Small animals can really do a number on our seedlings. Their tender leaves are so yummy to chickens, rabbits, squirrels and other pests. It’s not unusual to find that our seedlings have been chewed down to the stems if we are not careful to protect them. Here’s how to make a small plant cage that will protect your seedlings until they are large enough to withstand small creature visits.
You might be wondering whether it’s worth using individual cages versus a larger garden cage. Here are a few reasons I chose them:
- seedlings grow at varying rates, depending on variety and species
- while large garden cages provide accessibility, small singular plant cages allow for quicker access
- easy to build
- not as much bulk to handle if you only need to get to one or two plants
- plant cages can be used in raised beds, container, and in-ground gardens
- these cages can be made as large or small as you’d like
- they can be used to protect vegetables until you are able to harvest them
How to Build a Small Plant Cage
These plant cages come together so quickly and are very easy to make. The hardware cloth isn’t the easiest to work with, but it offers much better protection than chicken wire.
What you need:
- 1/2″ hardware cloth, 2′ width is perfect for protecting seedlings for a few months
- a pair of tin snips
- wire clip pliers
- wire cage clips
- tape measure
How to Build It:
Step 1: Roll out your hardware cloth to the length you want it. Cut a straight line with your tin snips.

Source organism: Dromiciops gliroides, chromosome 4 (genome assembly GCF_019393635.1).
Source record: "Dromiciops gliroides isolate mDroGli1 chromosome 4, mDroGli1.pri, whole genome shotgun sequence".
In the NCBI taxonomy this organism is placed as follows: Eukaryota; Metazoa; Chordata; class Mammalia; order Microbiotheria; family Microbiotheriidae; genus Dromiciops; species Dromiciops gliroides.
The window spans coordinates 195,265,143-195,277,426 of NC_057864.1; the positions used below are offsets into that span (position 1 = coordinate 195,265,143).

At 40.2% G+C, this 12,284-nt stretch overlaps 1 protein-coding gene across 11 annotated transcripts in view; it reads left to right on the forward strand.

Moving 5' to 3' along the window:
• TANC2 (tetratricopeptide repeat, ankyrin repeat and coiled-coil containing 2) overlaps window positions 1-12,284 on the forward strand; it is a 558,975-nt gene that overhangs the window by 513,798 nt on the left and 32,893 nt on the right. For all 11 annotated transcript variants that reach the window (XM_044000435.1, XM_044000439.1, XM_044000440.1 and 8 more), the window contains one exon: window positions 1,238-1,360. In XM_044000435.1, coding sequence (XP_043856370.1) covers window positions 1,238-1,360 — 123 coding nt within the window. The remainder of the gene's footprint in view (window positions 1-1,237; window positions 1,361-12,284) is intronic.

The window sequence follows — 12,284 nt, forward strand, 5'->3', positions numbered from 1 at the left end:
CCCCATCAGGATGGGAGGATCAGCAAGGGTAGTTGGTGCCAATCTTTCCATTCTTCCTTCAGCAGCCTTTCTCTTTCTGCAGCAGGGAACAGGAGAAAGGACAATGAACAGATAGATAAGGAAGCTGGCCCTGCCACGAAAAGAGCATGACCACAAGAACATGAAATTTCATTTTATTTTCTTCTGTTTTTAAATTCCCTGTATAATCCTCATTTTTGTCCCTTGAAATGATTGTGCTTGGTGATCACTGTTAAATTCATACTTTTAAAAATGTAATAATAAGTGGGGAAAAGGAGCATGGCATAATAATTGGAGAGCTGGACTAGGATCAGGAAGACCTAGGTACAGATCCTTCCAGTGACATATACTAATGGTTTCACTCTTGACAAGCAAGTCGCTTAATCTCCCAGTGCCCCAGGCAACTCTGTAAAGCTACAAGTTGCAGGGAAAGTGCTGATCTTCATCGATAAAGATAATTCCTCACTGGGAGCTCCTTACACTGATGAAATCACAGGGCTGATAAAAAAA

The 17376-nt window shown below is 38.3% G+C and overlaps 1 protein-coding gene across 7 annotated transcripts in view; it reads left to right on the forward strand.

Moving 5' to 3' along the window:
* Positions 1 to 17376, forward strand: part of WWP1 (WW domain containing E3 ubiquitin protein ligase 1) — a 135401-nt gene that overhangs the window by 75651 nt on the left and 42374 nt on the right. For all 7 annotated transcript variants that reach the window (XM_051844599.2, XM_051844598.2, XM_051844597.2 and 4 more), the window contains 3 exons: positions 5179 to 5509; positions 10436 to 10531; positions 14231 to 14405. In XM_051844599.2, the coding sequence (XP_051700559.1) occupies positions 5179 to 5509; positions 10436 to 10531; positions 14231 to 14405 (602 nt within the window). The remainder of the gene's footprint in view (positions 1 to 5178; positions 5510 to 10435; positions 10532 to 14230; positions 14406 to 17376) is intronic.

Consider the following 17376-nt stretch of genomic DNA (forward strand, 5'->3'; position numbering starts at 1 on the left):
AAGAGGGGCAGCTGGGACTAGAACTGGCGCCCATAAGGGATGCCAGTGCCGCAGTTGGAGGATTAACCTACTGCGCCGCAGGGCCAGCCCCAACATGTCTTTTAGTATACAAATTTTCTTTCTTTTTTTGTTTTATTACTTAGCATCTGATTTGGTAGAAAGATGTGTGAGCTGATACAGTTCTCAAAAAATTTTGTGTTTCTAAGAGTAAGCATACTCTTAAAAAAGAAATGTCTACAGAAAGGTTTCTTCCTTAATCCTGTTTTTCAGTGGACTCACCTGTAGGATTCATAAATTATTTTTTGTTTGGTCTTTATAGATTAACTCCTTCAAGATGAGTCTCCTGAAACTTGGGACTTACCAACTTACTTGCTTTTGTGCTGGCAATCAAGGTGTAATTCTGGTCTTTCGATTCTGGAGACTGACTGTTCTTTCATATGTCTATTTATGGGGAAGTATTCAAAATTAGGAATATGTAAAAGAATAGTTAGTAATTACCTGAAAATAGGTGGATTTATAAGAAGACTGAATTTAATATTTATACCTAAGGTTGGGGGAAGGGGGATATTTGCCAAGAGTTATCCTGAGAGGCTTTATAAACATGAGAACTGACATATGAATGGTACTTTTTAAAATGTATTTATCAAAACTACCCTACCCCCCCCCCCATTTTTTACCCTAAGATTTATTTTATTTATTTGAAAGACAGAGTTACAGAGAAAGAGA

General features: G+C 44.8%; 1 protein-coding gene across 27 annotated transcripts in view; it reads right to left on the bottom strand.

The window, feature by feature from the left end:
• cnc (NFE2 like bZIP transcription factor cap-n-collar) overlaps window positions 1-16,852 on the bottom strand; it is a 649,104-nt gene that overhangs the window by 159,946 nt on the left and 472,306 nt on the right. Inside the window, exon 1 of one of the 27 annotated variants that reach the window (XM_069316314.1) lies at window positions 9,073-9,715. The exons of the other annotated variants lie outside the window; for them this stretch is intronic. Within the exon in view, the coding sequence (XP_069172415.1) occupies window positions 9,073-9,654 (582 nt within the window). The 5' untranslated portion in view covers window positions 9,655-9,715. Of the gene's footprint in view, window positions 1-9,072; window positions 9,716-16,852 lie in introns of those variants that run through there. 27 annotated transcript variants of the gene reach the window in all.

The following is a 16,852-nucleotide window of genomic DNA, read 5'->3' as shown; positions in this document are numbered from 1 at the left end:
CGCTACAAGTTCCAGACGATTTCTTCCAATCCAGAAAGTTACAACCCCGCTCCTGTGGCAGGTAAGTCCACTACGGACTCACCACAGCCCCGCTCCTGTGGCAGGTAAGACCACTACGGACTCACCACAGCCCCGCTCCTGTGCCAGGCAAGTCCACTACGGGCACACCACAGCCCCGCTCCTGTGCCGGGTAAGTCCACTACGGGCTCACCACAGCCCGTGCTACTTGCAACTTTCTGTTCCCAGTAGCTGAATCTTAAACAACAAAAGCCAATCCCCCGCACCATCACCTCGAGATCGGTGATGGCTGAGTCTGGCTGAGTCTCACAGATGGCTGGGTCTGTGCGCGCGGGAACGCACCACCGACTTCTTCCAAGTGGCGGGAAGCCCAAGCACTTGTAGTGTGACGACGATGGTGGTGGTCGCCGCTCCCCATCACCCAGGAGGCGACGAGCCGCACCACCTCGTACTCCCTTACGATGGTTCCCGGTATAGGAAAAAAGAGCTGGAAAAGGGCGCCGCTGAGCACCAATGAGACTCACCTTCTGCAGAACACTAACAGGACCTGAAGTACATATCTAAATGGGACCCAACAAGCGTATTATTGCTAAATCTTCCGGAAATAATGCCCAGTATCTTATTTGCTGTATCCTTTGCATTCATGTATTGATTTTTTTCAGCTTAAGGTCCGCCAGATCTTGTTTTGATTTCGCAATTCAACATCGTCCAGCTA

If you want it a specific size of plant cage, you’ll need to roll your cloth into that particular size. Basically, you are just taking the cut end and making a cylinder shape with the cloth, then measuring the opening. When you have the right size opening, mark your hardware cloth by clipping where you will cut it. Then cut!
It’s okay if it’s almost exactly the size you need, because you will be fastening the ends together pretty closely. Also, get your wire clip pliers and cage clips ready.
Step 2: Fasten the cloth edges together at both ends so the cloth holds a cylinder shape.
Step 3: Finish fastening the ends together the full length of the cylinder. If you have trouble doing that (because it’s kind of a pain), you can weave some of the wire that the hardware cloth came with along the length of the cylinder, “sewing” it together.
Step 4: on one end of the cylinder, press the hardware cloth as flat as you can, lining up the holes. Fasten together with the cage clips along that pressed edge.
Want a printable copy of these instructions? CLICK HERE TO GET THEM
How to Use the Plant Cage
If you have animals/critters that will knock these over, you can use garden staples to hold them down. Otherwise, you can install them with a twisting motion, then wet the soil and allow it to dry around the bottom of the cage.
Kristina Francis says
I just finished making my 10th cage after a varmit demolished my newly planted delphiniums!!! Probably a young wild rabbit! I had made the cages before & read your email!!! It’s working great so far!!!